On any given day, a Google search for the word “Israel” or “Palestine” will invariably lead to headlines about war, terrorism or military strikes, painting a grim picture of a hostile territorial fight that Americans usually only see through the lens of news camera.
Growing up in Ramallah, a city in the Palestinian territories that sits about 10 miles from Jerusalem, Terry Ahwal witnessed one atrocity after another.
A Palestinian Christian, Terry was born in 1956, and at the time, the city was 95 percent Christian; however the number of Christians has decreased drastically.
Father Bill Turner shares his Holy Land experience
You have a passion for the Holy Land. Can you tell us about your involvement in Bethlehem?
First of all, I see the Holy Land as our mother Church – it is where the Church began. I always felt there was some deeper personal connection as well, but I didn’t know what it was until I had my DNA checked and discovered that I am 15 percent Arabic! As a Canon of the Holy Sepulchre, I belong to the Jerusalem Church as well as the Diocese of Lansing. Bethlehem is part of that Church.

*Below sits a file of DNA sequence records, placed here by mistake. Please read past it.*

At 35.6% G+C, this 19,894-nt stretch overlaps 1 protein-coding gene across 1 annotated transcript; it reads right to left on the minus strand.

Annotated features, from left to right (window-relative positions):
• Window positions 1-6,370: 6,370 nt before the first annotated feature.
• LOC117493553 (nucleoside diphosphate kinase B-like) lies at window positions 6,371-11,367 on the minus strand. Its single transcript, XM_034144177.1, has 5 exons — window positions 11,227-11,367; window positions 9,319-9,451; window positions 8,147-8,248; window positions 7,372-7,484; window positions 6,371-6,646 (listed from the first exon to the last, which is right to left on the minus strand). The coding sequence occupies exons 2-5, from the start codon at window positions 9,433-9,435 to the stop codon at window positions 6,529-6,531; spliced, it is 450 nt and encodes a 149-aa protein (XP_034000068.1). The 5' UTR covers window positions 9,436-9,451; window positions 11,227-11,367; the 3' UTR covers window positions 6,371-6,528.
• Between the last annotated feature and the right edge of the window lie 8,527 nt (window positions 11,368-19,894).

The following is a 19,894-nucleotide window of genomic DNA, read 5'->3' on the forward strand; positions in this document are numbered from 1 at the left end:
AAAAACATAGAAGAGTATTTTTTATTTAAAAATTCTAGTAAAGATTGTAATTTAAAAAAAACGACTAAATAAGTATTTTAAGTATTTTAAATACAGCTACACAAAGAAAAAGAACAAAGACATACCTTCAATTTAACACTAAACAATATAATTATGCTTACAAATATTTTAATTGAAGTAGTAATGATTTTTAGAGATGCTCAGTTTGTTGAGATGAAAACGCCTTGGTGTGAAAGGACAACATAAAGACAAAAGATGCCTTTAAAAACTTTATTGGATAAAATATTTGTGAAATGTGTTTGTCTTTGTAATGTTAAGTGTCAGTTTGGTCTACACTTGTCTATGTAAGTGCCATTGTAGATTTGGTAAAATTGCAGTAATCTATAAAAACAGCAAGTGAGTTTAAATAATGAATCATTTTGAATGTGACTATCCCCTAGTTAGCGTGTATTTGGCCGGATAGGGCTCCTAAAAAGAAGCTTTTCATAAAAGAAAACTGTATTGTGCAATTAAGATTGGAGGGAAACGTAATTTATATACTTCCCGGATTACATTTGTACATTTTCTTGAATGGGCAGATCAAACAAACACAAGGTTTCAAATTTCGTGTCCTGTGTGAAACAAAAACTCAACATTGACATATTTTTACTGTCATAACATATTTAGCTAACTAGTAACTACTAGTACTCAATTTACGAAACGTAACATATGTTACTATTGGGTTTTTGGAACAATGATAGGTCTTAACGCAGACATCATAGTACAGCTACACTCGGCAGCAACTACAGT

Deacon Greg Hall, who helped liberate the miners, talked to FAITH
“I kept thinking, ‘What would I do if that was my brother down there?’” says Deacon Greg Hall. “My faith affected the job. We realized the chance of being successful was very small. It was a job that had never been done before. It technologically could not be done. We were going to need the hand of God to be with us.”
As vice president of mission integration for Genesys, a Catholic health system in Flint, Andy Kruse gets to mix his faith with his career. He says, “I am not sure if I pursued the job or the job pursued me.”